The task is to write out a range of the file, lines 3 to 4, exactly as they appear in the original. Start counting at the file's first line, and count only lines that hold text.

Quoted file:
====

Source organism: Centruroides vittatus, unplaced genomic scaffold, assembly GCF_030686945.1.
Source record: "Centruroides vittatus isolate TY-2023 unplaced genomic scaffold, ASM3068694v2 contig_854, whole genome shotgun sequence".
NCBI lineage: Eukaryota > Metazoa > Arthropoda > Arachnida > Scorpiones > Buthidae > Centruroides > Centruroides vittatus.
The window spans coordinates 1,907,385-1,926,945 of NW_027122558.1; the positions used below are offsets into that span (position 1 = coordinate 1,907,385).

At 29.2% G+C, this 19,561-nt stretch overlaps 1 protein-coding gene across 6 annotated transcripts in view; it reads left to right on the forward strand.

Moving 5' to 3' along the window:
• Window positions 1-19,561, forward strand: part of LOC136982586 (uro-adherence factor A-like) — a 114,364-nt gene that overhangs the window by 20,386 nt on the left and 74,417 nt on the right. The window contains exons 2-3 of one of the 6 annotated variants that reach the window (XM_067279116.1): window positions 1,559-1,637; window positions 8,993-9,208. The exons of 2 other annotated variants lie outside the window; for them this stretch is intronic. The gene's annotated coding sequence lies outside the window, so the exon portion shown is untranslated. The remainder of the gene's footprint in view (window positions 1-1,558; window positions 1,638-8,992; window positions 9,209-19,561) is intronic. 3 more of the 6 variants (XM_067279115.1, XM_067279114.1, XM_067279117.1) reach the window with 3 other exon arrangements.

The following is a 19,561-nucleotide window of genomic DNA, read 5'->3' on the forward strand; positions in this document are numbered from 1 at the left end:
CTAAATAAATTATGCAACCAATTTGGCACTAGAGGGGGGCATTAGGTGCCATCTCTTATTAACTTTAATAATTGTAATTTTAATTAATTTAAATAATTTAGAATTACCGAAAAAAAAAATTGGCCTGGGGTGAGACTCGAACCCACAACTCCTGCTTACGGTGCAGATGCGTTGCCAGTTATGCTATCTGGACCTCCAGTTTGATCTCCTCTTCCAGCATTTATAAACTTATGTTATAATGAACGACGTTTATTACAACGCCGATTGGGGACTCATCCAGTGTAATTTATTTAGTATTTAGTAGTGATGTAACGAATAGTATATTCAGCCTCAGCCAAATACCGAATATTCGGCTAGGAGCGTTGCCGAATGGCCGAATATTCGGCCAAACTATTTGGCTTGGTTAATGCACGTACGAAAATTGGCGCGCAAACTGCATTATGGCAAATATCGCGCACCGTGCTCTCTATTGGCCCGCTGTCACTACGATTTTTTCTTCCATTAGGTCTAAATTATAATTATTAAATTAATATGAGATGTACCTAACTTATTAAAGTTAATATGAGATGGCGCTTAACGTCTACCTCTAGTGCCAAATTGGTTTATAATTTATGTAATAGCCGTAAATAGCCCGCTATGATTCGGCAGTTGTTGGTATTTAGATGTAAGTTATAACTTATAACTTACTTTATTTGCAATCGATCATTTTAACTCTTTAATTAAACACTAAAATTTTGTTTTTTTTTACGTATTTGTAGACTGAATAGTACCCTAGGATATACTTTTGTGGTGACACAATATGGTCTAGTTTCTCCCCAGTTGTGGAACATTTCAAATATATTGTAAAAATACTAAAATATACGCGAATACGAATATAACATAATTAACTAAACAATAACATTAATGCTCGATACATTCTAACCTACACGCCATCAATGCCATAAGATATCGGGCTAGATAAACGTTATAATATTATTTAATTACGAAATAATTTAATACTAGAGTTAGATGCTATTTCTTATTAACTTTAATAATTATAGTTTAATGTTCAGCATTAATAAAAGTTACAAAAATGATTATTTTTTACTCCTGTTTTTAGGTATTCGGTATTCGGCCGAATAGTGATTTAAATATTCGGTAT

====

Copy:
NCBI lineage: Eukaryota > Metazoa > Arthropoda > Arachnida > Scorpiones > Buthidae > Centruroides > Centruroides vittatus.
The window spans coordinates 1,907,385-1,926,945 of NW_027122558.1; the positions used below are offsets into that span (position 1 = coordinate 1,907,385).